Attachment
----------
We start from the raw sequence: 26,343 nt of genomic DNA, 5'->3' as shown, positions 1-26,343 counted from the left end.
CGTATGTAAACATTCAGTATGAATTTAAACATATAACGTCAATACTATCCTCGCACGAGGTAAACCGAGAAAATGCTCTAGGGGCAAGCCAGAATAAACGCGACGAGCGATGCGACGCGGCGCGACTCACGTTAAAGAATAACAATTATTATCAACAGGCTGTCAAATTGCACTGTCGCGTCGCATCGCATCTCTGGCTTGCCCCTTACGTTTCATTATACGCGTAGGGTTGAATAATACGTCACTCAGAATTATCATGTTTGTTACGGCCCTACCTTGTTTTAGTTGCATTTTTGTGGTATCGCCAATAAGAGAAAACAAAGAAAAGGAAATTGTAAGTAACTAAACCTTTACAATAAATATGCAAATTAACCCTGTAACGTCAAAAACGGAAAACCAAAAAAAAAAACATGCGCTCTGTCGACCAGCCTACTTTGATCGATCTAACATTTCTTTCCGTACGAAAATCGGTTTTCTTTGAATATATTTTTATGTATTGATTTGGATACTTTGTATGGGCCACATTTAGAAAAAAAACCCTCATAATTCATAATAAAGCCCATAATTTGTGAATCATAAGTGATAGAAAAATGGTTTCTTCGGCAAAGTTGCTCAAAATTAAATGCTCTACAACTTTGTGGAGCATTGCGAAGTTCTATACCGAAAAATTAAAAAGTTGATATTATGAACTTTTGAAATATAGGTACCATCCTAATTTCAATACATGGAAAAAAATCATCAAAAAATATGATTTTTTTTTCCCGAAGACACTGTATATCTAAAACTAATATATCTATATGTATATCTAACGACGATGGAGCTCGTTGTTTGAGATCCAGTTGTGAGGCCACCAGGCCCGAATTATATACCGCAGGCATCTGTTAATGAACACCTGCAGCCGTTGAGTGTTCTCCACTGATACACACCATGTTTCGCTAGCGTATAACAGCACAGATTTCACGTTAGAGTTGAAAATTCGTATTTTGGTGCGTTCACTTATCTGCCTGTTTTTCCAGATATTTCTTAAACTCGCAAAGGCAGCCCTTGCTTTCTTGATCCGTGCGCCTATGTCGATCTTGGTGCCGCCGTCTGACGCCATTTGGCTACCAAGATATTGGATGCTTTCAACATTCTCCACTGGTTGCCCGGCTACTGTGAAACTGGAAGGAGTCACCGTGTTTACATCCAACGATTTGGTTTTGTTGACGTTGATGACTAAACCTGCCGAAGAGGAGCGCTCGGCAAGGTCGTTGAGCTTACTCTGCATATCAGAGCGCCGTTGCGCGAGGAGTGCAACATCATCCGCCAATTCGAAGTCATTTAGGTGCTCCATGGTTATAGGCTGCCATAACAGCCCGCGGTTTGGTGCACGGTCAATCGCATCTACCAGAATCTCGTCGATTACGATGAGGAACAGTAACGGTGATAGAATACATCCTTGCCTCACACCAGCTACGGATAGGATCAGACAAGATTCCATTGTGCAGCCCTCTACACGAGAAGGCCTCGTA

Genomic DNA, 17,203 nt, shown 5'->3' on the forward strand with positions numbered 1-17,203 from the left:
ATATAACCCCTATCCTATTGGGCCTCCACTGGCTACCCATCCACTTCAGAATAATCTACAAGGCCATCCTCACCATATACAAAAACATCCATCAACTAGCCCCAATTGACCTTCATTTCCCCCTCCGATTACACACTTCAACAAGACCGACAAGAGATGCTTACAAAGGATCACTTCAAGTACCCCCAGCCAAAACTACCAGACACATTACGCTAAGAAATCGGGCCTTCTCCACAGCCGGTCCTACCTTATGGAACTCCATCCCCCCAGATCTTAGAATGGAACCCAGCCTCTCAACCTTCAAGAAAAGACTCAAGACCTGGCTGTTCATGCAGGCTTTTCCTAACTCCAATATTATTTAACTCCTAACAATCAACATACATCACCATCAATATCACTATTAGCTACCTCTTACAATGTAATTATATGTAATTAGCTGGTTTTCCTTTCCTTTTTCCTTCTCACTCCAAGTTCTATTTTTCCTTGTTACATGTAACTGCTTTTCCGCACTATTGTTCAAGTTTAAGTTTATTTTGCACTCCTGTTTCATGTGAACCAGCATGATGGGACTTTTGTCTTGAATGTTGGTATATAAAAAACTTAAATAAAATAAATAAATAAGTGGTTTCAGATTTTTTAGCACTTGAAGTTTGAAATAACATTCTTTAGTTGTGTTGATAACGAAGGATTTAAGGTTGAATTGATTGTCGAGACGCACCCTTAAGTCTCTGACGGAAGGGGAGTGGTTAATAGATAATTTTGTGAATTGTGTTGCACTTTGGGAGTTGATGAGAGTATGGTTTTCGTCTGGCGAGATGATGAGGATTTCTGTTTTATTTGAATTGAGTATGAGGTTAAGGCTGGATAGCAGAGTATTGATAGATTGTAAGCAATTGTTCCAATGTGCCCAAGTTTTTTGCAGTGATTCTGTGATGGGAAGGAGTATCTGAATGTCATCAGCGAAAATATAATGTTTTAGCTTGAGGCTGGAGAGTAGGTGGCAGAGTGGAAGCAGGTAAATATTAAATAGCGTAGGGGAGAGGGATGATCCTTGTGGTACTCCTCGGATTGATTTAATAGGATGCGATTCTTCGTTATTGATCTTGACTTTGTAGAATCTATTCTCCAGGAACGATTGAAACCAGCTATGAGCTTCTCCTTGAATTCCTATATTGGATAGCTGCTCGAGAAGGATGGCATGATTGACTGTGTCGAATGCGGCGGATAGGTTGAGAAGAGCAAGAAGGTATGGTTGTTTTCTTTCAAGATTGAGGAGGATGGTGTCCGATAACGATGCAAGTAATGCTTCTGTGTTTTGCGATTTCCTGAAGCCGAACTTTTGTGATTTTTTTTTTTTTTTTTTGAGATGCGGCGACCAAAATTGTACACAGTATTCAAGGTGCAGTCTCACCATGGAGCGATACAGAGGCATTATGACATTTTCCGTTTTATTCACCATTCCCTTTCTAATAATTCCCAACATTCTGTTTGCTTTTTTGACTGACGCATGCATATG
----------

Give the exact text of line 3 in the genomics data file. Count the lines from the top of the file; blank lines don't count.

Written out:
Genomic DNA, 17,203 nt, shown 5'->3' on the forward strand with positions numbered 1-17,203 from the left: